Repairing Crazed Gel-coat

Discussion in 'Fiberglass and Composite Boat Building' started by LMB, Nov 3, 2008.

  1. LMB
    Joined: Nov 2008
    Posts: 52
    Likes: 2, Points: 0, Legacy Rep: 37
    Location: North Carolina

    LMB Junior Member

    I find myself routinely researching materials and methods to ensure that we are delivering the best in terms of workmanship and efficiency. A nagging concern for me is a method to repair crazing in aged gel-coat surfaces. This problem is sometimes severe, as we have seen with a number of old Boston Whalers. The owners don't want to junk these boats, in fact they are very interested in making them new. I don't think it's practical to completely strip the gel-coat and lay new glass. The alternative would be to resurface the boat with resin based fairing materials that would hopefully fill,seal and bond the old cracking gel-coat and effectively resurface the boat. This has been our approach in the past and I have advised my customers on no long term guarantees. One of the worst cases we have repaired, is holding up well after 3 years, but it has only been used 6 to 8 times. I run an honest business and want to offer customers solutions and practical advise ( although restoring an old boat really isn't practical). Do you have any opinions on repairing this type of problem?

    We have used Duratec's vinyleseter primer, and I'm looking at epoxy products as an alternative. Marine Tex's Gluvit is marketed for exactly this purpose, but there is no technical data and few professionals seem to use it. Adtech makes an epoxy high build primer, but I'm not so impressed with there technical data. Is it all in vain? P.S. - look for my other post concerning technical data.
     
  2. ondarvr
    Joined: Dec 2005
    Posts: 2,093
    Likes: 186, Points: 63, Legacy Rep: 506
    Location: Monroe WA

    ondarvr Senior Member

    There's no good and easy way to fix crazing and it can have several causes, each cause pretty much requires the gel coat in the crazed areas to be removed for it to be succesful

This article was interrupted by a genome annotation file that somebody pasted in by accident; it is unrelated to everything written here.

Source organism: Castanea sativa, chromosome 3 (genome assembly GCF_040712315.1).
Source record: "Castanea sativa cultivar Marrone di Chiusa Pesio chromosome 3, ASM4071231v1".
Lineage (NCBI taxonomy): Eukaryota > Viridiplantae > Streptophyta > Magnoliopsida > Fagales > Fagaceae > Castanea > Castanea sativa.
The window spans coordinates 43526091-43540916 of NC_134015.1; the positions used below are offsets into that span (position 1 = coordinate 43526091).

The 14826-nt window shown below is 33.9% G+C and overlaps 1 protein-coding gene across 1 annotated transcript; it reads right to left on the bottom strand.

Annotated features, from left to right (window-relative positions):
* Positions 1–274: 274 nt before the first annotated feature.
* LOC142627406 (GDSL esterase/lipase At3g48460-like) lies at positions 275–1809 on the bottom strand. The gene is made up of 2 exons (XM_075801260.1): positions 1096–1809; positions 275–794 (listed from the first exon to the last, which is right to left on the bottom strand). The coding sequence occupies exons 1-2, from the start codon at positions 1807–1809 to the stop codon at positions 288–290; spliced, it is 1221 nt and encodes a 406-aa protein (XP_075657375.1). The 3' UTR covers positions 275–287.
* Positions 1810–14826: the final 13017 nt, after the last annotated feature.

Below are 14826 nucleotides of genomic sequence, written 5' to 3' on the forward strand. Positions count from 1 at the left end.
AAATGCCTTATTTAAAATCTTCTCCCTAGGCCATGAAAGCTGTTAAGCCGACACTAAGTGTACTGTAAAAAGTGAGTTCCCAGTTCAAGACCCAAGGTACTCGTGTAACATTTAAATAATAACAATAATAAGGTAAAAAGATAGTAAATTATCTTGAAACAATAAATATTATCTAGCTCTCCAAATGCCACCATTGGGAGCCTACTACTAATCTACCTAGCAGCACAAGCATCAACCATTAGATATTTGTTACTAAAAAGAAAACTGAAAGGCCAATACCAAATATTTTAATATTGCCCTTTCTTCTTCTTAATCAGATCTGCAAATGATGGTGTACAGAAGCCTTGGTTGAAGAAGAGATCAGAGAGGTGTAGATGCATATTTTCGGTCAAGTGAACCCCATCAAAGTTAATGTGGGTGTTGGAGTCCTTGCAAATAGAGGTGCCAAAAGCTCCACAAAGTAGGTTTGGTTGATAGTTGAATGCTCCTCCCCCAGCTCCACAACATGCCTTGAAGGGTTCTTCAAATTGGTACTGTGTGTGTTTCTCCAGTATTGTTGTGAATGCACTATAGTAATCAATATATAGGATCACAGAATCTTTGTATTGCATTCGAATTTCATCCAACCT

Crazing can be from poor cure, gel coat being too thick, or too much flex in the laminate. The problem is if the cracks aren't removed there's a very good chance they'll be back soon. Epoxies can be used to cover the cracks, but you're relying on the epoxy to be strong enough to bridge over the cracks and not fail, but as soon as it gets stressed enough it will crack again.

    I hate repairing large areas of crazed or cracked gel coat, its a great deal of work and if the cause of the crazing or cracking isn't taken care of then its sure to return.
     
  3. bntii
    Joined: Jun 2006
    Posts: 731
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    Location: MD

    bntii Senior Member

    I have seen no sure method outside of grinding to base and fairing/painting.

    Cracks started by laminates 'hinging' about corners need the laminate reinforced.
     

  4. Deeman
    Joined: Jul 2006
    Posts: 50
    Likes: 0, Points: 0, Legacy Rep: 10
    Location: Enon, Ohio

    Deeman Junior Member

    bntii has got it right. Flexing of the glass causes the crazing. In my hot rod days I had a till front end/hood assy. It would always craze the paint and or crack. The only way we solved it was to put re-enforcement pieces in underneath those areas. That car is still around the show circuit here, same paint, and no more crazing issues.
     
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